Recently, Google announced that its operations in China (and beyond) had been subject to sophisticated attacks, some of which were successful; a number of other companies have been attacked as well. The source of these attacks may never be proved, but it is widely assumed that they were carried out by government agencies. There are also allegations that the East Anglia email leak was a government-sponsored operation. While at LCA, your editor talked with a developer who has recently found himself at Google; according to this developer, incidents like these demonstrate that the security game has changed in significant ways, with implications that the community can ignore only at its peril.

    • Chip and PIN is broken

      There should be a 9-minute film on Newsnight tonight (10:30pm, BBC Two) showing some research by Steven Murdoch, Saar Drimer, Mike Bond and me. We demonstrate a middleperson attack on EMV which lets criminals use stolen chip and PIN cards without knowing the PIN.

    • Future police: Meet the UK’s armed robot drones

      Police forces all over the UK will soon be able to draw on unmanned aircraft from a national fleet, according to Home Office plans. Last month it was revealed that modified military aircraft drones will carry out surveillance on everyone from protesters and antisocial motorists to fly-tippers, and will be in place in time for the 2012 Olympics.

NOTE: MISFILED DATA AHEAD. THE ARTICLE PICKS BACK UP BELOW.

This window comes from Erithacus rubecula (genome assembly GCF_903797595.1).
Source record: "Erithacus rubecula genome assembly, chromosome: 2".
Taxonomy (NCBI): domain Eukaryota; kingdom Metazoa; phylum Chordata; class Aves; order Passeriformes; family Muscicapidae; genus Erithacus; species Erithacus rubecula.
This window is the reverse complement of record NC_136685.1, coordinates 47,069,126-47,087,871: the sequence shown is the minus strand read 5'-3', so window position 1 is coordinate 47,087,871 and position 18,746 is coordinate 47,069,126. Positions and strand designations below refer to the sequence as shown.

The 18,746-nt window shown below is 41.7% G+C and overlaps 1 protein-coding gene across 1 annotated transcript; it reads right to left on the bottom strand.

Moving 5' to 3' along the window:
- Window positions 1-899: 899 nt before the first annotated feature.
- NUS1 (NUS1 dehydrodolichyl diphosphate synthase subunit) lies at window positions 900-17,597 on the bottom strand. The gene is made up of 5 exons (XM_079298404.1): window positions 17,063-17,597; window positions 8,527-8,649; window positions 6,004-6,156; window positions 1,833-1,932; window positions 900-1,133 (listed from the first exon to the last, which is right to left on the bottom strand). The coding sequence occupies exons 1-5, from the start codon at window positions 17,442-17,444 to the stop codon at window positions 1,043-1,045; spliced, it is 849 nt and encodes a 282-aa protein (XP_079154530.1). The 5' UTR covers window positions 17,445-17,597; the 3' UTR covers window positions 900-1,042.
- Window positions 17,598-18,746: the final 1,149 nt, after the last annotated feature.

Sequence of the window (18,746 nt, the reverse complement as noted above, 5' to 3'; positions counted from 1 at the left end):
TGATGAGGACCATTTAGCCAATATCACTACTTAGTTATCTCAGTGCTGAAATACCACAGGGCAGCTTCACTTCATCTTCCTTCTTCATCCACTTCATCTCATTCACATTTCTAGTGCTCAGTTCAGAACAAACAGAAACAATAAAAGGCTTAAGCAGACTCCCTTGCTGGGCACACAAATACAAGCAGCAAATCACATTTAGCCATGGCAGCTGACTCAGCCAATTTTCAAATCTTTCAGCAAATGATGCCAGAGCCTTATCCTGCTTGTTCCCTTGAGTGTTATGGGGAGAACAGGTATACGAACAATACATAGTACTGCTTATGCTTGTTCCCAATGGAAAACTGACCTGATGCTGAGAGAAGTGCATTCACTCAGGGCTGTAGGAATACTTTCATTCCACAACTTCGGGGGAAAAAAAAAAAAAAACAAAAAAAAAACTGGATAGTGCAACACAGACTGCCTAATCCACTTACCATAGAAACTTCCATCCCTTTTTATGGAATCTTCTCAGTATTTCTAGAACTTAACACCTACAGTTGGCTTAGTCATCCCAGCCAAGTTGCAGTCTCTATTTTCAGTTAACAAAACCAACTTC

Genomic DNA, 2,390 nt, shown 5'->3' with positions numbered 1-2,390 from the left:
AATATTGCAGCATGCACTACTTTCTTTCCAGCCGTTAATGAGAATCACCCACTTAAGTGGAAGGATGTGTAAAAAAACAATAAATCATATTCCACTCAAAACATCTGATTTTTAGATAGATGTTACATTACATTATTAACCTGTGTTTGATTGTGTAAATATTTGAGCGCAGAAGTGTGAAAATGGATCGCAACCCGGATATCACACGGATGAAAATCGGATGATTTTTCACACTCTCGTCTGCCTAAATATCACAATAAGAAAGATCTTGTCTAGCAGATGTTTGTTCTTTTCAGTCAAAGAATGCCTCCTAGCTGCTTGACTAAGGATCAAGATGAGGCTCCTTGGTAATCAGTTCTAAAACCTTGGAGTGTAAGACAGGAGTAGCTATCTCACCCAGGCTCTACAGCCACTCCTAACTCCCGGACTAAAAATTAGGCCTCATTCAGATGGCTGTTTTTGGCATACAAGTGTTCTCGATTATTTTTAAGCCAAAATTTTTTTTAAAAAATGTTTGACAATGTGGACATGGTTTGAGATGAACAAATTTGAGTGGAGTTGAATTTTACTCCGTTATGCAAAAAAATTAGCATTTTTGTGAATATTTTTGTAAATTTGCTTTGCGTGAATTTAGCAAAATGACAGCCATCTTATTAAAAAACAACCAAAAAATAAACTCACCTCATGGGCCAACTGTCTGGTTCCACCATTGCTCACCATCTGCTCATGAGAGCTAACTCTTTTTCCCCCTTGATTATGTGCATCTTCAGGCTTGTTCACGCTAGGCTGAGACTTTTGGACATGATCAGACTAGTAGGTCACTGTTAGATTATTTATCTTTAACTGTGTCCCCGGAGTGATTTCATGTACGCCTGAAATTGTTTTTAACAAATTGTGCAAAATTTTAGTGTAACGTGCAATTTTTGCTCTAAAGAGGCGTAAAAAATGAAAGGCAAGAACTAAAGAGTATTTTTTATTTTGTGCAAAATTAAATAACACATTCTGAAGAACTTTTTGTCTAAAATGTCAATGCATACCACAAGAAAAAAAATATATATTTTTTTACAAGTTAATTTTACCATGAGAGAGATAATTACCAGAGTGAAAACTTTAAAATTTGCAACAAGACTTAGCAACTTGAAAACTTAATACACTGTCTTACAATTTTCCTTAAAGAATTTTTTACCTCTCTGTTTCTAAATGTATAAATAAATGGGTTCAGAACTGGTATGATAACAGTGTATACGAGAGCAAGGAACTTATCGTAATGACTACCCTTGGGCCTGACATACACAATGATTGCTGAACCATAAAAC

• Improve Network Security with DNS Servers

      The Domain Name System (DNS) is something we all use and depend on, yet don’t really pay much attention to; if you have some time to investigate alternatives, you could really enhance your network’s performance and security.

    • Canadian customs refuse to disclose laptop border search policy

      On November 30, 2009, we got another letter from the CBSA saying that they’d need another 60 days to meet the request, because a timely response would “unreasonably interfere with the operations of the government institution” and “consultations are necessary to comply with the request.” We settled in to wait again.

    • Scratched photo costs schoolgirl £360 Oyster card

      Elliz McKenzie, of East Dulwich, had her card confiscated by a TfL ticket inspector who noticed that her photo card, which entitles 11 to 15-year-olds to free travel to school and is worth up to £360, had been scratched and was therefore “in breach of the Oyster card behaviour code”.

      The card had been accidentally damaged by the schoolgirl’s baby cousin.

      TfL said the card would be returned if Elliz carried out six hours of volunteer work, which could include cleaning graffiti or picking up litter.

    • Bridlington off-licence fingerprints customers

      An off-licence owner in Bridlington has started using fingerprint technology to deter underage drinkers and smokers.

    • Body scanners and printed images..?